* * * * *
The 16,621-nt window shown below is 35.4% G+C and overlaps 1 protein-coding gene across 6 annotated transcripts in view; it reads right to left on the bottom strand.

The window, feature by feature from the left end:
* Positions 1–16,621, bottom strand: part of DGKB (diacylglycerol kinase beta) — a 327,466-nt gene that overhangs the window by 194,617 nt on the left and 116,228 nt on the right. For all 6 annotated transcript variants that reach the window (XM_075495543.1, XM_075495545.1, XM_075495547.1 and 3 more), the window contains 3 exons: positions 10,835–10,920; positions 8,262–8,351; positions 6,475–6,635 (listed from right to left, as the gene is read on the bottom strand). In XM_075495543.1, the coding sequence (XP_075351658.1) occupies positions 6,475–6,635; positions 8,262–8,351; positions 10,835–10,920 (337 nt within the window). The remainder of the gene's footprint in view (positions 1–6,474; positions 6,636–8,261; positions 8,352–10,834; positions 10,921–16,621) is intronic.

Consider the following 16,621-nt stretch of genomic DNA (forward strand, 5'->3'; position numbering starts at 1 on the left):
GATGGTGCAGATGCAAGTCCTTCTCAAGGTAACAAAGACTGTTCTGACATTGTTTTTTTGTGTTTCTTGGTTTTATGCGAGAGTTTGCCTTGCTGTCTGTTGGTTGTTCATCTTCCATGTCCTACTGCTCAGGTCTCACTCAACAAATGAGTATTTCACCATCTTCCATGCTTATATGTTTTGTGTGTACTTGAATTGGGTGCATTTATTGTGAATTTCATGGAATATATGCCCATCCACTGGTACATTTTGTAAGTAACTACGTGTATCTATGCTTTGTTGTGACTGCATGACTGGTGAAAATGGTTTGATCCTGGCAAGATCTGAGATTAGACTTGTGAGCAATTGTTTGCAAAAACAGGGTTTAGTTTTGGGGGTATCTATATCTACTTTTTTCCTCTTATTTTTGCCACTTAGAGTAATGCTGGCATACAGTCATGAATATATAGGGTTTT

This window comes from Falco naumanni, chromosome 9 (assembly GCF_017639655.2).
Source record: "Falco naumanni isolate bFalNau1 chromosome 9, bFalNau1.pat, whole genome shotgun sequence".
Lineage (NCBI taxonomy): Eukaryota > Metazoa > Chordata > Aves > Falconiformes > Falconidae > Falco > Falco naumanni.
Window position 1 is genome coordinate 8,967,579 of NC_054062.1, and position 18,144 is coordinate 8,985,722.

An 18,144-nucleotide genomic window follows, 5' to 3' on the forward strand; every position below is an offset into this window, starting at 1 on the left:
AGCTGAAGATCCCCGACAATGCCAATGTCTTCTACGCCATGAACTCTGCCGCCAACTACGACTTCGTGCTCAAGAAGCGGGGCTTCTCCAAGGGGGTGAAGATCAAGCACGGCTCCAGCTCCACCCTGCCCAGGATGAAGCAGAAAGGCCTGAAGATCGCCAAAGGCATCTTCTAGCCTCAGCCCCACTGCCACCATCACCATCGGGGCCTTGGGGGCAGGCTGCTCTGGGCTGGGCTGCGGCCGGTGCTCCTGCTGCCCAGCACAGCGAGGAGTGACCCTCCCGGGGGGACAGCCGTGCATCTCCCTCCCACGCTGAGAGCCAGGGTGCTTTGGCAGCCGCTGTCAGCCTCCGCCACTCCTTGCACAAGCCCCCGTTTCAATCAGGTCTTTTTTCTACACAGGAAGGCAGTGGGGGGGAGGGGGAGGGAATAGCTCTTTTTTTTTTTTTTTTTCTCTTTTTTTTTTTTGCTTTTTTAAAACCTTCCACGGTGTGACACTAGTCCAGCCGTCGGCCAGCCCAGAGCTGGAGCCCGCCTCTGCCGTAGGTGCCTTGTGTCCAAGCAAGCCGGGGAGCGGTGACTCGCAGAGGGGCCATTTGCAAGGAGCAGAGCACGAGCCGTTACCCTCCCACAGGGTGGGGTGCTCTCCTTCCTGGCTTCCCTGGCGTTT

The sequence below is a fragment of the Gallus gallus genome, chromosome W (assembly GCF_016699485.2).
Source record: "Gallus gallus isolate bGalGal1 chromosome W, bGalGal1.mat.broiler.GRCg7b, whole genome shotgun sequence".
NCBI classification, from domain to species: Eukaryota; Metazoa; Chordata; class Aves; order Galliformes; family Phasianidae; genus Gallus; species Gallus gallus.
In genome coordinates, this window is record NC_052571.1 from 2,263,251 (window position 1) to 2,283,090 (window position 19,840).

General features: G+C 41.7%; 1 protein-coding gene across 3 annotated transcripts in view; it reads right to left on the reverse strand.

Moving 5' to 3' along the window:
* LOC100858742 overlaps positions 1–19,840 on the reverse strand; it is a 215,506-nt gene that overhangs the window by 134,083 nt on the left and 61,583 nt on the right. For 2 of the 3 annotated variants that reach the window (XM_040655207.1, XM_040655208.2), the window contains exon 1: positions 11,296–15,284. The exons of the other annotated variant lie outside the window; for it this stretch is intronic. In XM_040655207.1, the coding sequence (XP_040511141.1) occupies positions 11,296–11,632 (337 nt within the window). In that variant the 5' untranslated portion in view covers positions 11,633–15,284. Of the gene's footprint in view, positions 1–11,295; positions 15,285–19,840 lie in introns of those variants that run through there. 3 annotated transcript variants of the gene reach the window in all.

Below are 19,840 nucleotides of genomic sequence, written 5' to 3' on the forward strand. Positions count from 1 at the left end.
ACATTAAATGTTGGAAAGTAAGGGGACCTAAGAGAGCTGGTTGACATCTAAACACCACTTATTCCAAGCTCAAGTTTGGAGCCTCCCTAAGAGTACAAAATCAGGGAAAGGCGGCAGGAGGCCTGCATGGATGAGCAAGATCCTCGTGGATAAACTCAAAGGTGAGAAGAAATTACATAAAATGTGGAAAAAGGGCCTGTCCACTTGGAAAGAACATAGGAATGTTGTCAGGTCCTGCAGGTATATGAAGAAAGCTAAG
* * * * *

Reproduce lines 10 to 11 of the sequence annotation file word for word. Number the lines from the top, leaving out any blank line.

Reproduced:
An 18,144-nucleotide genomic window follows, 5' to 3' on the forward strand; every position below is an offset into this window, starting at 1 on the left:
AGCTGAAGATCCCCGACAATGCCAATGTCTTCTACGCCATGAACTCTGCCGCCAACTACGACTTCGTGCTCAAGAAGCGGGGCTTCTCCAAGGGGGTGAAGATCAAGCACGGCTCCAGCTCCACCCTGCCCAGGATGAAGCAGAAAGGCCTGAAGATCGCCAAAGGCATCTTCTAGCCTCAGCCCCACTGCCACCATCACCATCGGGGCCTTGGGGGCAGGCTGCTCTGGGCTGGGCTGCGGCCGGTGCTCCTGCTGCCCAGCACAGCGAGGAGTGACCCTCCCGGGGGGACAGCCGTGCATCTCCCTCCCACGCTGAGAGCCAGGGTGCTTTGGCAGCCGCTGTCAGCCTCCGCCACTCCTTGCACAAGCCCCCGTTTCAATCAGGTCTTTTTTCTACACAGGAAGGCAGTGGGGGGGAGGGGGAGGGAATAGCTCTTTTTTTTTTTTTTTTTCTCTTTTTTTTTTTTGCTTTTTTAAAACCTTCCACGGTGTGACACTAGTCCAGCCGTCGGCCAGCCCAGAGCTGGAGCCCGCCTCTGCCGTAGGTGCCTTGTGTCCAAGCAAGCCGGGGAGCGGTGACTCGCAGAGGGGCCATTTGCAAGGAGCAGAGCACGAGCCGTTACCCTCCCACAGGGTGGGGTGCTCTCCTTCCTGGCTTCCCTGGCGTTT